Professor Sally McArthur to lead research team at CSIRO
Monday 6 March 2017
- Co-funded biomaterials research strengthens Swinburne partnership with CSIRO
- Professor Sally McArthur to build transdisciplinary team to develop 3D in vitro cell culture systems
The joint appointment will see Professor McArthur lead a research team funded by both Swinburne and CSIRO as part of the Strategic Research Alliance announced in April 2016.
Centred on the development of 3D in vitro cell culture systems for applications in health and medical research, Professor McArthur’s research falls into one of the key focus areas of the partnership – biomaterials.
The aim is to investigate and validate the materials, sensors and construction principles required for reproducible, scalable and verifiable 3D in vitro cell- and tissue-based testing systems capable of testing both infection and inflammation responses.
Partners in research
Swinburne Deputy Vice-Chancellor (Research & Development) Professor Aleksandar Subic describes Swinburne and CSIRO’s co-investment in this research, and the joint appointment of Professor McArthur, as further evidence of the depth of collaboration between the two organisations.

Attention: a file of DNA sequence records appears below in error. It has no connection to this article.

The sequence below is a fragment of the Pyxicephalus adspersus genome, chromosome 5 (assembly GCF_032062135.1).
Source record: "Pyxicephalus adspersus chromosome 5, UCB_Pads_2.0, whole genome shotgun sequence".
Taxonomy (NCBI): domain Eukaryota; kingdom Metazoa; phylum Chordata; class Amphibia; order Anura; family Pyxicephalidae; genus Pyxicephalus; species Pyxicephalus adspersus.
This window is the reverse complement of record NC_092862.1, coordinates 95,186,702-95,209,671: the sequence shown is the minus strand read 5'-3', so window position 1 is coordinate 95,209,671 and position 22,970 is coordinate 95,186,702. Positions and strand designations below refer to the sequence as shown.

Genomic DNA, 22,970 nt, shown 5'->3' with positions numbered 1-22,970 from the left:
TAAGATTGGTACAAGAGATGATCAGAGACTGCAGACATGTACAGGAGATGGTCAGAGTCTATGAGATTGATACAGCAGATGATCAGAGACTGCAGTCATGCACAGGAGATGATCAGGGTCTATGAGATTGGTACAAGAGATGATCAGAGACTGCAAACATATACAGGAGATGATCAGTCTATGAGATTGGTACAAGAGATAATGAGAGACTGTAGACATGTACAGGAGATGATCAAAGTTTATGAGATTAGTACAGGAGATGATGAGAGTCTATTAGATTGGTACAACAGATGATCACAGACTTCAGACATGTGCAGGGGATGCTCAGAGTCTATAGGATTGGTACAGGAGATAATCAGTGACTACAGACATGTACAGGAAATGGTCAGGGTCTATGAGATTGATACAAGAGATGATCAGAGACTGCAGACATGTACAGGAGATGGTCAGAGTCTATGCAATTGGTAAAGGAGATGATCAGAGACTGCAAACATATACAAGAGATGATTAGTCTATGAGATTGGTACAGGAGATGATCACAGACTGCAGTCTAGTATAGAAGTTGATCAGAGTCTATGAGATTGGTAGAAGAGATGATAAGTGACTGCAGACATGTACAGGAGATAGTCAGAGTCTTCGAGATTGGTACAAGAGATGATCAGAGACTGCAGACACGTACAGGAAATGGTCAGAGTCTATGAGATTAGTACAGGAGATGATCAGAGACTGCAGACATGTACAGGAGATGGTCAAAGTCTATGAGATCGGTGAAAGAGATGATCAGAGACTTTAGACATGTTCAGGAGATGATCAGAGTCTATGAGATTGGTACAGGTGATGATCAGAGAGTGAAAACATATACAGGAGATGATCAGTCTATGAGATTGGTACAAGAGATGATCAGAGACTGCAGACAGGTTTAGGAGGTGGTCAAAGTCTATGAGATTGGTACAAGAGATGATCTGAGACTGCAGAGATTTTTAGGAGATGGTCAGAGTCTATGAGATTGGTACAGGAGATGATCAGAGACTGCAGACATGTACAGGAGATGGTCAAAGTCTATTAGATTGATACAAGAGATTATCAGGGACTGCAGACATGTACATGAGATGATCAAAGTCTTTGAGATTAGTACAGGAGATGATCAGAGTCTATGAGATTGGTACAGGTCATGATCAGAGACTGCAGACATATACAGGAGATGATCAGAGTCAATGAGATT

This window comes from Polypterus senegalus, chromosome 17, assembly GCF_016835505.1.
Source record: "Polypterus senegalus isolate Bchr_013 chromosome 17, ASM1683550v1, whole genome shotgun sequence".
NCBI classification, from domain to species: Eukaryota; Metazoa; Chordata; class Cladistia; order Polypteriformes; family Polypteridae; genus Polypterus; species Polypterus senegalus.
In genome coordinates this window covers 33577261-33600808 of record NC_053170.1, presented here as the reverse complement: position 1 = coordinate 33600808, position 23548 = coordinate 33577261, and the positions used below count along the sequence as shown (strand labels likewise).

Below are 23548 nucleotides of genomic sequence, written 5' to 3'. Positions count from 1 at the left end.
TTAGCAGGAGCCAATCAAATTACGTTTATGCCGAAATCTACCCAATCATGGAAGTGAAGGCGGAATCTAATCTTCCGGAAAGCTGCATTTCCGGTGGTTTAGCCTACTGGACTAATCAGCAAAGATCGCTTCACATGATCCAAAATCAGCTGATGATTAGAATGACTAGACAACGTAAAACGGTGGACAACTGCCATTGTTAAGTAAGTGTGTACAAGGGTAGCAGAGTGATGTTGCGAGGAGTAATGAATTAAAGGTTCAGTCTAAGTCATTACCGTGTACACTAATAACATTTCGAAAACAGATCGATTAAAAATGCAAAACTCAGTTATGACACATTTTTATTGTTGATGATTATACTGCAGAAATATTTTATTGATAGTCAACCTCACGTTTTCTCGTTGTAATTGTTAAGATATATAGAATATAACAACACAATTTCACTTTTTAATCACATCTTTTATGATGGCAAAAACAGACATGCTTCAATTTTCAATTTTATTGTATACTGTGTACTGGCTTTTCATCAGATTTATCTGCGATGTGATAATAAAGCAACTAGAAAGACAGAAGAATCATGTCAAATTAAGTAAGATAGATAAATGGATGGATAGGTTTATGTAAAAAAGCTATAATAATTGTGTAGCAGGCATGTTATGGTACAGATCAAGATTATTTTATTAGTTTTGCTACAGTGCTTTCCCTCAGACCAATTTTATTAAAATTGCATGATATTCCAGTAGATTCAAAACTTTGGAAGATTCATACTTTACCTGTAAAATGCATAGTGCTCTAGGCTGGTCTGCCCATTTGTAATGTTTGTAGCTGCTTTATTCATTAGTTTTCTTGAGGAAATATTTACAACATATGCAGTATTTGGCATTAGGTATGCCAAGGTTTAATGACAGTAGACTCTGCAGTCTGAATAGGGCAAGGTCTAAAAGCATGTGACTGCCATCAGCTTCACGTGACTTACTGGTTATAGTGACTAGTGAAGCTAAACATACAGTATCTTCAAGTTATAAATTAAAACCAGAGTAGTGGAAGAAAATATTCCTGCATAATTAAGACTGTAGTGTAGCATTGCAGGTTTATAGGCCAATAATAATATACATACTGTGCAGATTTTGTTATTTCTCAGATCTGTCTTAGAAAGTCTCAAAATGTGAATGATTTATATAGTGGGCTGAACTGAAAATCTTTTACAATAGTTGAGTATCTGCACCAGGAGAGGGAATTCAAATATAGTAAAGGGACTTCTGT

“We’re committed to supporting Sally in her joint role with CSIRO as we work together to further build the capacity and impact of our research,” Professor Subic says.
Director of CSIRO Manufacturing Dr Keith McLean adds: “Sally’s work is a great example of turning lab theory into industry fact, which is at the core of CSIRO and Swinburne’s research.
“Her 3D modelling mimics living organisms; resulting in more accurate research and improved safety. It allows for better testing of a potential drug before trials begin.”
Professor McArthur, who worked and completed her PhD at CSIRO in the late 1990s, says she plans to build a transdisciplinary team across CSIRO, Swinburne and a number of national and international academic and industry partners.
“Connecting CSIRO and Swinburne capabilities means that I have the opportunity to access a fantastic depth of knowledge that will be critical to developing these systems.
“It’s exciting to have that freedom, to connect people and find new ideas and approaches that will ultimately underpin new technology that could change the way we test and understand biological responses to materials, contribute to our fundamental understanding of those processes and, longer term, create new products and services for the medical and biotechnology sectors.”
The OCE position co-funding supports two postdoctoral researchers and two PHD students and Professor McArthur is also recruiting for an additional postdoctoral researcher supported by the CSIRO Future Science Platform.